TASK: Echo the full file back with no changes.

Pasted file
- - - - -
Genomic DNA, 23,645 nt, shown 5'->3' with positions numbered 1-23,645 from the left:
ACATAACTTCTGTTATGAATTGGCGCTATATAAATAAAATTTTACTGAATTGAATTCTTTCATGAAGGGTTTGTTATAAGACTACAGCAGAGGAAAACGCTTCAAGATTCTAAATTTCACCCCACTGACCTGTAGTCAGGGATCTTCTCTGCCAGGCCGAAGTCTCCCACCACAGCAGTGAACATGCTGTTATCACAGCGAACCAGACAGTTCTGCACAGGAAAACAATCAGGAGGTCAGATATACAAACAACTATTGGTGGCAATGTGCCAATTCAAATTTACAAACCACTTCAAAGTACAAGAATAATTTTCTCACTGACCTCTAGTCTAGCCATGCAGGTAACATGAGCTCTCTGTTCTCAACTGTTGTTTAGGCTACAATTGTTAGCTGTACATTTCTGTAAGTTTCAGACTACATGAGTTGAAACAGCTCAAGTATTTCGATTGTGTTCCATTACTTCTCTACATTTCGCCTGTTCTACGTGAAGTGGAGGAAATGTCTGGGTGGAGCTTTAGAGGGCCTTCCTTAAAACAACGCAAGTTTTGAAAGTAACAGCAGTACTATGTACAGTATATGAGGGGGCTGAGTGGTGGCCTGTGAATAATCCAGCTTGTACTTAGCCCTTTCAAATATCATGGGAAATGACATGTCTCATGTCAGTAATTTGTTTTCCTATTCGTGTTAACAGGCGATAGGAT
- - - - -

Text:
Genomic DNA, 23,645 nt, shown 5'->3' with positions numbered 1-23,645 from the left:
ACATAACTTCTGTTATGAATTGGCGCTATATAAATAAAATTTTACTGAATTGAATTCTTTCATGAAGGGTTTGTTATAAGACTACAGCAGAGGAAAACGCTTCAAGATTCTAAATTTCACCCCACTGACCTGTAGTCAGGGATCTTCTCTGCCAGGCCGAAGTCTCCCACCACAGCAGTGAACATGCTGTTATCACAGCGAACCAGACAGTTCTGCACAGGAAAACAATCAGGAGGTCAGATATACAAACAACTATTGGTGGCAATGTGCCAATTCAAATTTACAAACCACTTCAAAGTACAAGAATAATTTTCTCACTGACCTCTAGTCTAGCCATGCAGGTAACATGAGCTCTCTGTTCTCAACTGTTGTTTAGGCTACAATTGTTAGCTGTACATTTCTGTAAGTTTCAGACTACATGAGTTGAAACAGCTCAAGTATTTCGATTGTGTTCCATTACTTCTCTACATTTCGCCTGTTCTACGTGAAGTGGAGGAAATGTCTGGGTGGAGCTTTAGAGGGCCTTCCTTAAAACAACGCAAGTTTTGAAAGTAACAGCAGTACTATGTACAGTATATGAGGGGGCTGAGTGGTGGCCTGTGAATAATCCAGCTTGTACTTAGCCCTTTCAAATATCATGGGAAATGACATGTCTCATGTCAGTAATTTGTTTTCCTATTCGTGTTAACAGGCGATAGGAT